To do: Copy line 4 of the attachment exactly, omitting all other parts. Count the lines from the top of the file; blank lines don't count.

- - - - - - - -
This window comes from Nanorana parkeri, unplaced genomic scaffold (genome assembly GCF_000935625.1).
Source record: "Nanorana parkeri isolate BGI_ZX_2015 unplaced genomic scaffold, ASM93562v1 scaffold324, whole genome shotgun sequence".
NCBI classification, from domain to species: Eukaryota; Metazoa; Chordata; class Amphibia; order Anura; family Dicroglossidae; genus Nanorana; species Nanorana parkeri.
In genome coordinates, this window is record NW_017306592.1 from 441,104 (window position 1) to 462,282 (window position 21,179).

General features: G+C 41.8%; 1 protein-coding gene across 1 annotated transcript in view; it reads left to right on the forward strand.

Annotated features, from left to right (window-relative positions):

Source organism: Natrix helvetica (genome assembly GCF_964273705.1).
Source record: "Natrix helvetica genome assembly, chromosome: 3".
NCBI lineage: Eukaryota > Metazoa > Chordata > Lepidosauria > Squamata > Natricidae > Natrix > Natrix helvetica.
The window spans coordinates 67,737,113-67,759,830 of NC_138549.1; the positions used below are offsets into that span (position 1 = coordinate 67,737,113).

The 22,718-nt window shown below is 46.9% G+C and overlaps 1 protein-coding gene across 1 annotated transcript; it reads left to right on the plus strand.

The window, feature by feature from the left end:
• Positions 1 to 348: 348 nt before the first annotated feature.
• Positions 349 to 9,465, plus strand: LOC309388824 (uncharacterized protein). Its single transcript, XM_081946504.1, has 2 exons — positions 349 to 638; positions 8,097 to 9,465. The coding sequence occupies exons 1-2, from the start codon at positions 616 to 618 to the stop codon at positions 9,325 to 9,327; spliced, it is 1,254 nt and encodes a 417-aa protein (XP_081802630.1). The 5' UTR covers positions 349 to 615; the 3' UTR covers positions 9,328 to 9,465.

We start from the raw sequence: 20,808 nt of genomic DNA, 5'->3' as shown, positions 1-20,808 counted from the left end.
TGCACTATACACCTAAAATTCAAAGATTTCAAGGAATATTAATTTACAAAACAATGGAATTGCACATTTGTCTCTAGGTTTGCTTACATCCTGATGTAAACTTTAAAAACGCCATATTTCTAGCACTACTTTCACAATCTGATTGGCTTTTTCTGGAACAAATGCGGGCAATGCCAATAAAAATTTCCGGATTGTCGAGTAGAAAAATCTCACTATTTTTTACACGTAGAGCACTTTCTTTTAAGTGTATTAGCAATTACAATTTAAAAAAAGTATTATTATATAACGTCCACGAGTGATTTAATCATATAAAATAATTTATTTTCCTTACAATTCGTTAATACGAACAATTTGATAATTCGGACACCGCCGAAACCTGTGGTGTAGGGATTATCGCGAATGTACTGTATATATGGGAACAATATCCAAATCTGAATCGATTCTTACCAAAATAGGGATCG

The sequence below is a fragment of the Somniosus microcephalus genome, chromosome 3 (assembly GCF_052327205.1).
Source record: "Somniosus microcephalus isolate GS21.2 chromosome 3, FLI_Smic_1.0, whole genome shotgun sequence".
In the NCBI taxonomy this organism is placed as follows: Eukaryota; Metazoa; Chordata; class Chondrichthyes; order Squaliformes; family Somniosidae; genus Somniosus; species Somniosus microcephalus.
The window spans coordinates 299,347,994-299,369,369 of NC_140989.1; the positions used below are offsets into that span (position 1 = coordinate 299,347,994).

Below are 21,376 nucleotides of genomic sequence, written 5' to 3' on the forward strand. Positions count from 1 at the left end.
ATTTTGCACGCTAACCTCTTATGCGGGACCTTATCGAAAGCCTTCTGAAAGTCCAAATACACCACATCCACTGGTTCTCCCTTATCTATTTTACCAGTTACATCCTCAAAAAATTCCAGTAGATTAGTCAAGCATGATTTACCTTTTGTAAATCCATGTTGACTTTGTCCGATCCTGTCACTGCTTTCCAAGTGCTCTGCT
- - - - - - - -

In genome coordinates, this window is record NW_017306592.1 from 441,104 (window position 1) to 462,282 (window position 21,179).